College football recruiting is the longest of long games. Getting a player to commit to your school isn’t simply a matter of being the most enthusiastic or presenting the best opportunity. There are stakeholders throughout the transaction to appease, from the player to parents to coaches to other recruits at the same position. Bret Bielema used to pull a handful of recruits every year out of Florida, not because players from Florida dream of playing football in Madison, Wisconsin, but because he had built connections in Florida during decades of recruiting the state for Bill Snyder and Barry Alvarez (and, yes, Kirk Ferentz, too). Those coaches knew Bielema, knew that he would not treat their kids poorly, knew that he was willing to give the lesser-known recruits a fair shot. The coaches were the gatekeepers, and through them came Bielema to meet the under-the-radar players who would relish a shot at a Big Ten scholarship. Through those coaches also came the parents concerned about sending their kids 2,000 miles north.
At the end of the tenure of Ferentz’s first staff, the connections that should have grown over those twelve years were instead shrinking. Iowa had not committed itself to recruiting Texas, and its connections to the state, once the lifeblood of Hayden Fry’s resurgence, had withered and died. Florida had been left to a string of poor talent scouts following Bielema’s departure, and the sources that gave Iowa players like Bennie Sapp and C.J. Jones were more loyal to Bielema than the random assistant Ferentz had sent in his place. Iowa was essentially left to recruit the upper Midwest and exploit Darrell Wilson’s connections in New Jersey and the mid-Atlantic region. The footprint had shrunk, and the results were obvious.
One of the first moves that Ferentz made after replacing essentially his entire staff in 2011 and 2012 was to assign assistant coach LeVar Woods to Texas. Woods spent much of his first year trudging through mud with new offensive coordinator (and former Texas assistant) Greg Davis. In that first year, Iowa landed a pair of recruits out of the Lone Star State, one through Woods (wide receiver Anjeus Jones) and one through Davis (quarterback Nic Shimonek). Both were projects, and neither lasted in Iowa City. The next year brought a wide receiver (Josh Jackson) and a kicker (Mick Ellis), again both projects. But this time, they stuck.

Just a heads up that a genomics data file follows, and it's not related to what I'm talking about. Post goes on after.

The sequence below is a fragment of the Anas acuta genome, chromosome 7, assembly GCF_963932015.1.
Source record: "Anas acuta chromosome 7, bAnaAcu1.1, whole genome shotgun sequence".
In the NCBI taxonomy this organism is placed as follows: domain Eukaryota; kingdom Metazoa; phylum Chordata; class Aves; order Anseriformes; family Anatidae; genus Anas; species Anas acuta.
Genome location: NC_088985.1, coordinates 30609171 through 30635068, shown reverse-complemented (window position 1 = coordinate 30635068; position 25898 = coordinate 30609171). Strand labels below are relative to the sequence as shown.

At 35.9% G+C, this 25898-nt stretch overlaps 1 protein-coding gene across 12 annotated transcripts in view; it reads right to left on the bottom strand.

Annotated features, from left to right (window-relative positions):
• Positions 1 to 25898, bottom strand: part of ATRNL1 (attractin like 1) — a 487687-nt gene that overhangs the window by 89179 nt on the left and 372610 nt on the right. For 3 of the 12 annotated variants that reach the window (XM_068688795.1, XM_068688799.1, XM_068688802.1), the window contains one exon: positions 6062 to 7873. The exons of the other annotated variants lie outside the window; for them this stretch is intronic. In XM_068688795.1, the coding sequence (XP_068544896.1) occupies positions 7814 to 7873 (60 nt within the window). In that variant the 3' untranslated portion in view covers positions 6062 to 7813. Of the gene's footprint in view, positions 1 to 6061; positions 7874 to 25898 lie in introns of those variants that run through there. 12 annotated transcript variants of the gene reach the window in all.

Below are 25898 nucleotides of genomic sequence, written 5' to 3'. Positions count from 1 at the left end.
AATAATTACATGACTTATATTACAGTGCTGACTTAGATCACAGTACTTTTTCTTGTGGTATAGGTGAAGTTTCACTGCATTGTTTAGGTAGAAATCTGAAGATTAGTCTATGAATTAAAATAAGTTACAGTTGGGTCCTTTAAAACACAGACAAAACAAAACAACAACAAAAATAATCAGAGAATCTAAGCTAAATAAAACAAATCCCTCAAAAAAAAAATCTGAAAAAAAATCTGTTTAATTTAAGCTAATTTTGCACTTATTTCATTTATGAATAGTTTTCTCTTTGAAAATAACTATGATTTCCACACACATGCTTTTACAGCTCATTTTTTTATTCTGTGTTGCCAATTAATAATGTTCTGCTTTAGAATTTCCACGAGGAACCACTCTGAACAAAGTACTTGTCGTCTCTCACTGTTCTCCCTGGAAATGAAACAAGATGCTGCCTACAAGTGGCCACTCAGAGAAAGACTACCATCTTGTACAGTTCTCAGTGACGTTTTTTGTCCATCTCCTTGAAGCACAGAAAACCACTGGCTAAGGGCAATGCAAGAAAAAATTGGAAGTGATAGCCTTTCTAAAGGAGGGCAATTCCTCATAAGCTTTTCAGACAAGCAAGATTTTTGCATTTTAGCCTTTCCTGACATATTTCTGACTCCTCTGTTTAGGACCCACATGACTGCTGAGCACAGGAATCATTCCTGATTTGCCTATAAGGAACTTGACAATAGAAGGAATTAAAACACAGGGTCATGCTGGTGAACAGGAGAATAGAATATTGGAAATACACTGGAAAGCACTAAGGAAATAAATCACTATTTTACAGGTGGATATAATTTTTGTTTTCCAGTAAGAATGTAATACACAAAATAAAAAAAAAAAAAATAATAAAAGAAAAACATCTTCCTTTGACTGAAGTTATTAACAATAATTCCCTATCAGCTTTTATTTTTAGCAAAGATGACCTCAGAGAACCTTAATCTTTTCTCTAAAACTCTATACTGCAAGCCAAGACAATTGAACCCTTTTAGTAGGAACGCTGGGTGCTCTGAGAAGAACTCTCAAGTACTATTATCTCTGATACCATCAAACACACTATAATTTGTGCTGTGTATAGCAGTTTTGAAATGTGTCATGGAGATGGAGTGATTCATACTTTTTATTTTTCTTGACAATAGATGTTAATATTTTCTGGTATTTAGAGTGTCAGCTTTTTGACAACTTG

Iowa began to break through in Texas in 2015, with four commits from Woods. More importantly, the quality was improving. Angelo Garbutt was pursued by serious programs (and Nebraska). Jerminic Smith was a ready-made wide receiver. Iowa’s near-misses that year evidenced improvement, as well, as the Hawkeyes made the final cut for a handful of four-star recruits. Last year was a significant step back, but recruiting is a long game, and the worm might have finally turned.
Excited to say I'm committing to the University of Iowa. #swarm17 #ANF #FroshBTeam pic.twitter.com/ZI7sxTXORL— Aquaman (@MansellPeyton) June 20, 2016
All this is prelude to the announcement that Iowa landed a Monday afternoon commitment from Belton, Texas quarterback Peyton Mansell. The 6’2, 195-lb. Mansell chose Iowa over offers from a bunch of lower-tier programs (his next-best offer was probably San Diego State), and he only rates as a two-star player at Rivals.
If you wonder why Iowa is leaping at a two-star quarterback from Texas, the numbers certainly help tell the story. Mansell threw for 1,712 yards and 20 touchdowns against just three interceptions as a junior, and managed to run for another 789 yards and 10 touchdowns on top of that. If you close one eye and squint with the other, his tape looks more than a little like the healthy C.J. Beathard we saw at the beginning of last season, and while that is certainly an unfair comparison this early, it’s also likely what the coaching staff saw.
Neither that comparison nor those automatically associated with his first and last names guarantees anything, of course. Mansell could go the way of Shimonek and leave after a season or two. He could find himself buried on a depth chart full of three-star quarterbacks competing for his snaps. He might not even be the only quarterback Iowa takes in this class. Someday, we might look back at this and wonder why Iowa was so early to offer a two-star quarterback whose best offers were from the Ivy League. It happens. It’s recruiting.
But at this moment, with Iowa netting a four-star halfback and two-star quarterback out of Texas, and potentially more on the way, Peyton Mansell is yet another sign that Iowa is winning the long game. In the doldrums of June, that’s more than enough to justify some positivity.